Dear Rotarians and friends,
This week I am attending a conference in Perth and send my apologies for Thursday’s evening meeting.
May is has been designated by Rotary International as Community Service month. This is an area of service where our club has good credentials and evidenced by the current project at the Community Bike Shed.
Des Stayches was the initiator of the Bike Shed and has provided the following account of how it all happened.
“I was visiting a client in Eltham one night when I noticed three very good bikes amongst the dry collection on the nature strip. It struck me as a waste as I know there are needy children who would love a bike to experience the fun I had when I grew up with a bike.
"The next day I was visiting a skin specialist to check out some spots when I heard the receptionist talking about a bike shed the Whittlesea Council was establishing in Epping. I introduced myself and asked for more information. She explained the shed was part of an outreach by Bicycle Victoria. The brain started to whirl into gear and I surmised it is something our club could get involved in, in our locality. I googled “bike sheds” and learned of many projects throughout Australia.
"At the same time my band was employed to play at the Brimbank Australia Day Festival organised by Joanna Attard. Joanna was looking for a project. I explained the DIK Shed and how it was operating and took her and another Council person to inspect it. She was impressed and rang me to say she had identified a Council property that could be used and her husband and others could be involved.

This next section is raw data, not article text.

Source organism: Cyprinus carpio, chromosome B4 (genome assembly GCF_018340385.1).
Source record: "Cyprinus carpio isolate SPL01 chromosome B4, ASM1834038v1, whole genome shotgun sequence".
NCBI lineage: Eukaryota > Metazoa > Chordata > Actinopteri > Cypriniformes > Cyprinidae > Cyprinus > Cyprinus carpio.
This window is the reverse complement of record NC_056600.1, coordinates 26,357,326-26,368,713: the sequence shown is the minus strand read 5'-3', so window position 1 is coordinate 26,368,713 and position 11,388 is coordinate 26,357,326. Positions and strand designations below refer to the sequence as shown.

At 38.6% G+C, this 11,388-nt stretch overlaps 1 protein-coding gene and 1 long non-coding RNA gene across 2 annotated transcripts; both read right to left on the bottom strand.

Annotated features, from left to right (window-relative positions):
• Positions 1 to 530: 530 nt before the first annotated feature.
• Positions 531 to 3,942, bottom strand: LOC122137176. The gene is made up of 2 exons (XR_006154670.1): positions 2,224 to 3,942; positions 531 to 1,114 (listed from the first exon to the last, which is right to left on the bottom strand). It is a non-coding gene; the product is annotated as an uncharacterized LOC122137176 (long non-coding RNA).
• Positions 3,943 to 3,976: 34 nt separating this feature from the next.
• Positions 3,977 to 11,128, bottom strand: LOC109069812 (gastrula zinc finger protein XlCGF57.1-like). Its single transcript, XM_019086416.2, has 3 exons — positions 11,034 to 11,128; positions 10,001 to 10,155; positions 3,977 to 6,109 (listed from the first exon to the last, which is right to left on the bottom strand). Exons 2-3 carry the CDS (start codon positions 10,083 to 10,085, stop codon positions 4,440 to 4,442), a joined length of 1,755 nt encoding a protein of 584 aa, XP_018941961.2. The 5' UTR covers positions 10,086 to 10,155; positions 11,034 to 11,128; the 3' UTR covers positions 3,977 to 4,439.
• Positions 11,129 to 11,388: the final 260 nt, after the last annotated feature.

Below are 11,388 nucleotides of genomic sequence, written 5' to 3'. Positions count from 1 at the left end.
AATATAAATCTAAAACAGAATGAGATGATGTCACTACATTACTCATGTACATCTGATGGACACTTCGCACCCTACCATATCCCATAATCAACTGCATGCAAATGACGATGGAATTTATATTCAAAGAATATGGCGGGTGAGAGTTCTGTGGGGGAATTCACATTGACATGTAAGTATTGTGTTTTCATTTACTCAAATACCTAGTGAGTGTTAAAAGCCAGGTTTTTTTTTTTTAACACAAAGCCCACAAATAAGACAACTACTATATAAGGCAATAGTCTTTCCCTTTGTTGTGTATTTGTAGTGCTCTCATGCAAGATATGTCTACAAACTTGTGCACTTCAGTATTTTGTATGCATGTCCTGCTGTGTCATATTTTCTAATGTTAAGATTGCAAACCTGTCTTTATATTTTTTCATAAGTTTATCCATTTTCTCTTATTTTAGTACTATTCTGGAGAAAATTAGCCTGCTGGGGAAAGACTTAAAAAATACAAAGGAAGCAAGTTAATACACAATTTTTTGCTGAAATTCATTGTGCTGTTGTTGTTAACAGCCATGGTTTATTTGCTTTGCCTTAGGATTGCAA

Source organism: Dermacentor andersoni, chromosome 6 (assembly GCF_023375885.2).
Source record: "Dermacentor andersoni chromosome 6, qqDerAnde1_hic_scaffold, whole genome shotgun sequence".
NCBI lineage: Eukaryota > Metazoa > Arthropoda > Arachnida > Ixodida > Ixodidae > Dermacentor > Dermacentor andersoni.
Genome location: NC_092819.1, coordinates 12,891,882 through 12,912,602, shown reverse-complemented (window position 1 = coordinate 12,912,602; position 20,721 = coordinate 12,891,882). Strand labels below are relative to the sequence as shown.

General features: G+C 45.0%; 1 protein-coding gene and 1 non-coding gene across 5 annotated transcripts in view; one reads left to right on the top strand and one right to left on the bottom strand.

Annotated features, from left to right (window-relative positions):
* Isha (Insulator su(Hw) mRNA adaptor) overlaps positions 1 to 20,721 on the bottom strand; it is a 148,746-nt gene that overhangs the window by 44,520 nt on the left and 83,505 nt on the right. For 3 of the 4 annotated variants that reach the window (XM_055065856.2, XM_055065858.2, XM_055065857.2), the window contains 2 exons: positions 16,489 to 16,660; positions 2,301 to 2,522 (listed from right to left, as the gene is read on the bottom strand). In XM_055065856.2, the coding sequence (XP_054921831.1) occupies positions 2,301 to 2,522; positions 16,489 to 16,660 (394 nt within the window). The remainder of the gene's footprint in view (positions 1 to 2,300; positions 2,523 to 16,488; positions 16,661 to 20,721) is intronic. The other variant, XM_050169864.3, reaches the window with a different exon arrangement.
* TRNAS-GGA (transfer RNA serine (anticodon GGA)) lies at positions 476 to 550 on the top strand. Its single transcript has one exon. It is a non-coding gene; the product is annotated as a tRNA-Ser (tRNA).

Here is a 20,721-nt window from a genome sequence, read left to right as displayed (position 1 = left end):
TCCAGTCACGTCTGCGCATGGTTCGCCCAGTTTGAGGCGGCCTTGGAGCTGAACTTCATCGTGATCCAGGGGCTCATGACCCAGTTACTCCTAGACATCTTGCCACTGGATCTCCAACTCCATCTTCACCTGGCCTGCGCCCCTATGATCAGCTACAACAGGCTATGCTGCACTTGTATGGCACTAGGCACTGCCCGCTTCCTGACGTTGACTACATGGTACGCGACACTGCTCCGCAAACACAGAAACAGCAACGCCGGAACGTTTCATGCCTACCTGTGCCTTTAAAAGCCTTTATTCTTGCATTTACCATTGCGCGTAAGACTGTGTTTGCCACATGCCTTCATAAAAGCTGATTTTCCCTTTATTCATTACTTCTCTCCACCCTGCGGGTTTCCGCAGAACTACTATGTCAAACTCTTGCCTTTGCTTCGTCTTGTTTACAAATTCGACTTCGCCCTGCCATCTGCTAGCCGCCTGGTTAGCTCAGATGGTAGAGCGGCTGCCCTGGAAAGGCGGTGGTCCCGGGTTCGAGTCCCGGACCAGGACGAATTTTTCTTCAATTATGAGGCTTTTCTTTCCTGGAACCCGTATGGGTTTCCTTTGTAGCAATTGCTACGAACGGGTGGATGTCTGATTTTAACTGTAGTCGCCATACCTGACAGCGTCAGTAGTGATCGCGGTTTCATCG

"About this time the shingles hit followed by neuralgia. I spoke with Rodney Johnstone and Ron Hunt who I felt would be ideal in setting up and working with Joanna. I stressed the bike shed should be seen as a Community Bike Shed with input from Council and local schools and unemployed men who would otherwise be “lost” to the community. I still stress that the program is a community program initiated by Rotary. That is why it should not be seen as a Rotary project but something that has been initiated and supported by Rotary.”
The community and particularly those refugees, asylum seekers, and children associated with “Shine for Kids” who have received bikes can thank Des for starting the ball rolling. The success of the program has depended on Joanna, now a member of the club, and Rodney Johnstone along with a band of volunteer mechanics.
This is a great example of how Rotarians can see an opportunity, develop the idea and “make a difference”.
Don’t forget the Anniversary Dinner on May 29th when we will take the opportunity to present Community Service Awards.